Lifting condensation level was estimated from surface parameters and compared against ceilometer derived cloud base measurements in order to identify periods of drying within the mixed layer that may be associated with entrainment of free air into the CBL. CBL depths and growth were inferred from wind profiler signal to noise ratio data and measured parameters such as wind shear. These data were available from the integrated COS dataset. Profiler derived quantities were compared against rawinsonde data available nearby to ensure consistency.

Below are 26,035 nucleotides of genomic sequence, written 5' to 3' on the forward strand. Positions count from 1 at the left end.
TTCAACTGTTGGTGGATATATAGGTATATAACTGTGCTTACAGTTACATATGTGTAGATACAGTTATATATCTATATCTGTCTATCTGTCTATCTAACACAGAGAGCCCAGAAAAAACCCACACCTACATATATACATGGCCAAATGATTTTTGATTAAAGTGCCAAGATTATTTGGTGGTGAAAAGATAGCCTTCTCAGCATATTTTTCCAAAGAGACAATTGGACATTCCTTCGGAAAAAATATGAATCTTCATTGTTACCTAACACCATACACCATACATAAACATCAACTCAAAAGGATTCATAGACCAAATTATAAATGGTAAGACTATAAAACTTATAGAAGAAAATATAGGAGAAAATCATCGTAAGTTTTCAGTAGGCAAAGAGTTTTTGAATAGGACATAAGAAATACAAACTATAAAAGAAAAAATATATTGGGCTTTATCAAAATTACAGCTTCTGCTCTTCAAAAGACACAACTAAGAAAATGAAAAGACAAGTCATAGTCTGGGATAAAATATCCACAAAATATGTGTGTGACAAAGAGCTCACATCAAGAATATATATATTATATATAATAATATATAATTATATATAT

COS measurements suggest that mixed layer growth was greatest during precipitating convection, typically about 4 cm s-1. Estimated CBL heating rates and CBL growth rates were highly correlated, and correspond closely to periods when the observed cloud base deviated from surface based LCL estimates, suggesting entrainment and drying of the mixed layer was enhanced during the convection. In this case, the cloud base "decouples" from the surface, which may sometimes be noted in sounding data as a small discontinuity in CBL profiles. Typical CBL heating rates were between 0.3 and 0.6 0C hr-1, and increasing to 0.6 and 1.20C hr-1 during the more intense convection. Mixed layer growth rates of 4 cm s-1 were typical during convection. Additionally, the cloud environment was warmed and dried by the convection through subsidence and warming as seen in the time series of observed cloud base that exhibit large excursions on short time scales. Entrainment estimates suggest that these mixed layers were controlled primarily by large scale forcing, but entrainment was important in modifying the convective environment as well. Integration of measurements available from COS were useful in identifying thermodynamic and convective characteristics of the convective boundary layer in these lake-effect snow situations.